14 June 2010

Report Recommends Moving Forward, but Identifies a Number of Weaknesses in Beryllium Program

The report released June 2nd detailed a 4-month investigation into Hanford's program to address the health problems caused by beryllium. The metal is found residually in buildings, left over from the days when Hanford produced nuclear materials for the Manhattan Project, and causes serious health injuries such as chronic beryllium disease. Workers exposed to beryllium can develop a sensitivity to the metal, which restricts where they can work and, out of medical necessity, can force them out of jobs they may have held successfully for many years.

The report found that many buildings were inadequately marked with beryllium content, leaving workers in danger of inhaling contaminants without their knowledge. The program often failed to address changes in beryllium levels, which can occur as the dust is easily disturbed. Further flaws included insufficient medical attention for workers and a lack of diagnoses of new illnesses, two factors which inhibit efforts to understand the disease and the ability to adapt policies and treatment with this knowledge. Also, the report noted a breakdown of communication across the site that prevented standardized assessment of beryllium levels.

U.S. Department of Energy's Ines Triay emphasizes commitment to improvement and the dedication to "make sure our corrective actions not only are robust but they stay the course."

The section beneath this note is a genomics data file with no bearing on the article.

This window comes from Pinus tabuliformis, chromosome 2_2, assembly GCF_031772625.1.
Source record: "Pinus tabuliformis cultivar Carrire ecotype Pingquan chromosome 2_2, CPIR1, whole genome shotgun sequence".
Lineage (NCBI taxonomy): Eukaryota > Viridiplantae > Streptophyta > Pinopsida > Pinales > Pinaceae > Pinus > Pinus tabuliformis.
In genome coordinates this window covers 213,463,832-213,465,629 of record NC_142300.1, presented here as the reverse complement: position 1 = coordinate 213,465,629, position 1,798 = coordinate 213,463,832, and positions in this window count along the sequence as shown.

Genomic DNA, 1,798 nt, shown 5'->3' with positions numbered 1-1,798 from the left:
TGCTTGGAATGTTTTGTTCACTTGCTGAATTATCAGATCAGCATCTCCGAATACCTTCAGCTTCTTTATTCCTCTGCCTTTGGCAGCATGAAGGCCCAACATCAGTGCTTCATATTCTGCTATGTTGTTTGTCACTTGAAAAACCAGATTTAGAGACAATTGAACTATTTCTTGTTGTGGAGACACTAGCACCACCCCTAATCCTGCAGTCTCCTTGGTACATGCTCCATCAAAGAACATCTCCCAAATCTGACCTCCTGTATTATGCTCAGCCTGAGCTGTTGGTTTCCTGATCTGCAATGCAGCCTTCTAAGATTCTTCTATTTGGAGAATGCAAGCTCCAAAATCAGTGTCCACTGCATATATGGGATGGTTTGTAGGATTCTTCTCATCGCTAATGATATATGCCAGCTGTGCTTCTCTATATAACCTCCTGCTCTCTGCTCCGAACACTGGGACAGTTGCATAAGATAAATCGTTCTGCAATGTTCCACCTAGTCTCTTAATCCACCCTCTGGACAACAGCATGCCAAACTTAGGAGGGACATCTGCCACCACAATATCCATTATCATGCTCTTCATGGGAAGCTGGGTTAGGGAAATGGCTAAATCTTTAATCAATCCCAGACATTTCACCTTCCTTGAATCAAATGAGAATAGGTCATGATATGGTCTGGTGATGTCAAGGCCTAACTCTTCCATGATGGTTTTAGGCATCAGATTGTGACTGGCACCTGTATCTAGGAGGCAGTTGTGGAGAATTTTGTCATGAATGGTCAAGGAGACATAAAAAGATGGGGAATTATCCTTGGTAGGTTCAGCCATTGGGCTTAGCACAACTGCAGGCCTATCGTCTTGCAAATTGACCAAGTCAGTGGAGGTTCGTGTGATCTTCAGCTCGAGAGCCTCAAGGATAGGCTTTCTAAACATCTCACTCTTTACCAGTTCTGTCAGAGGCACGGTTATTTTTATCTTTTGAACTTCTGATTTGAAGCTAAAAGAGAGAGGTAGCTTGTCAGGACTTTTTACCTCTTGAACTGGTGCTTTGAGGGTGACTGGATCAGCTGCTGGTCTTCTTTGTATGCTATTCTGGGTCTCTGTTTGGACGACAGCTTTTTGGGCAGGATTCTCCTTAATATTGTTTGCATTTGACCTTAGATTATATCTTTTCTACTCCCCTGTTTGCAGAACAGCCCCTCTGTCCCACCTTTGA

The report's provisions for the future included setting detailed standards for beryllium levels and contamination and requiring increased attention to fluctuations that can easily occur in these levels. It paid specific attention to medical treatment, urging increased analysis of new cases in order to assess and improve the protection program.

Heart of American Northwest supports the USDOE report's specific recommendations for the future and its function as a step towards increased transparency. We see the clarity and availability of the investigation as important in opening up communication. If we and the public commit to supporting change we believe we can improve the health standards for workers as part of our dedication to making Hanford a safe and rehabilitated place.

To hear KPLU's Anna King's report on chronic beryllium disease, click http://www.publicbroadcasting.net/kplu/news.newsmain/article/0/1/1658583/KPLU.Local.News/Hanford.Officials.Criticized.for.Lack.of.Focus.on.Beryllium

To read the full USDOE inspection report on the Hanford beryllium program, click

To read our other posts on the beryllium program and investigation at Hanford, follow

No comments:

Post a Comment